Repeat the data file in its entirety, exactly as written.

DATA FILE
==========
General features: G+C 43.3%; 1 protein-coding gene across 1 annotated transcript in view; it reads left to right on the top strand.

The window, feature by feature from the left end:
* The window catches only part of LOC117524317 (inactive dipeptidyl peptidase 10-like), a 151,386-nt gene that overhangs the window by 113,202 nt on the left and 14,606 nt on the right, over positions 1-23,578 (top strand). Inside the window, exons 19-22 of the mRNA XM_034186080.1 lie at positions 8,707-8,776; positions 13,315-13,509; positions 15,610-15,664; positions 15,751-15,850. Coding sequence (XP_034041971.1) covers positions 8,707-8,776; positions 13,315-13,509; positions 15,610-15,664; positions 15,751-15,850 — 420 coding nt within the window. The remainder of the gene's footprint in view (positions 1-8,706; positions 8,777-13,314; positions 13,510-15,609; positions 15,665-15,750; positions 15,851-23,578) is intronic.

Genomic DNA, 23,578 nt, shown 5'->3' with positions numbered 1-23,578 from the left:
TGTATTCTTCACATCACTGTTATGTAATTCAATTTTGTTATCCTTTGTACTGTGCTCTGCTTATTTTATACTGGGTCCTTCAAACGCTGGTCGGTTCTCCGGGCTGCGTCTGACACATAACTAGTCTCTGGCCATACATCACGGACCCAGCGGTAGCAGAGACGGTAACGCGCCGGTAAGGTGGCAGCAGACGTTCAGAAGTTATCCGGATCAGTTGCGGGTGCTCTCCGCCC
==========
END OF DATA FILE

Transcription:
General features: G+C 43.3%; 1 protein-coding gene across 1 annotated transcript in view; it reads left to right on the top strand.

The window, feature by feature from the left end:
* The window catches only part of LOC117524317 (inactive dipeptidyl peptidase 10-like), a 151,386-nt gene that overhangs the window by 113,202 nt on the left and 14,606 nt on the right, over positions 1-23,578 (top strand). Inside the window, exons 19-22 of the mRNA XM_034186080.1 lie at positions 8,707-8,776; positions 13,315-13,509; positions 15,610-15,664; positions 15,751-15,850. Coding sequence (XP_034041971.1) covers positions 8,707-8,776; positions 13,315-13,509; positions 15,610-15,664; positions 15,751-15,850 — 420 coding nt within the window. The remainder of the gene's footprint in view (positions 1-8,706; positions 8,777-13,314; positions 13,510-15,609; positions 15,665-15,750; positions 15,851-23,578) is intronic.

Genomic DNA, 23,578 nt, shown 5'->3' with positions numbered 1-23,578 from the left:
TGTATTCTTCACATCACTGTTATGTAATTCAATTTTGTTATCCTTTGTACTGTGCTCTGCTTATTTTATACTGGGTCCTTCAAACGCTGGTCGGTTCTCCGGGCTGCGTCTGACACATAACTAGTCTCTGGCCATACATCACGGACCCAGCGGTAGCAGAGACGGTAACGCGCCGGTAAGGTGGCAGCAGACGTTCAGAAGTTATCCGGATCAGTTGCGGGTGCTCTCCGCCC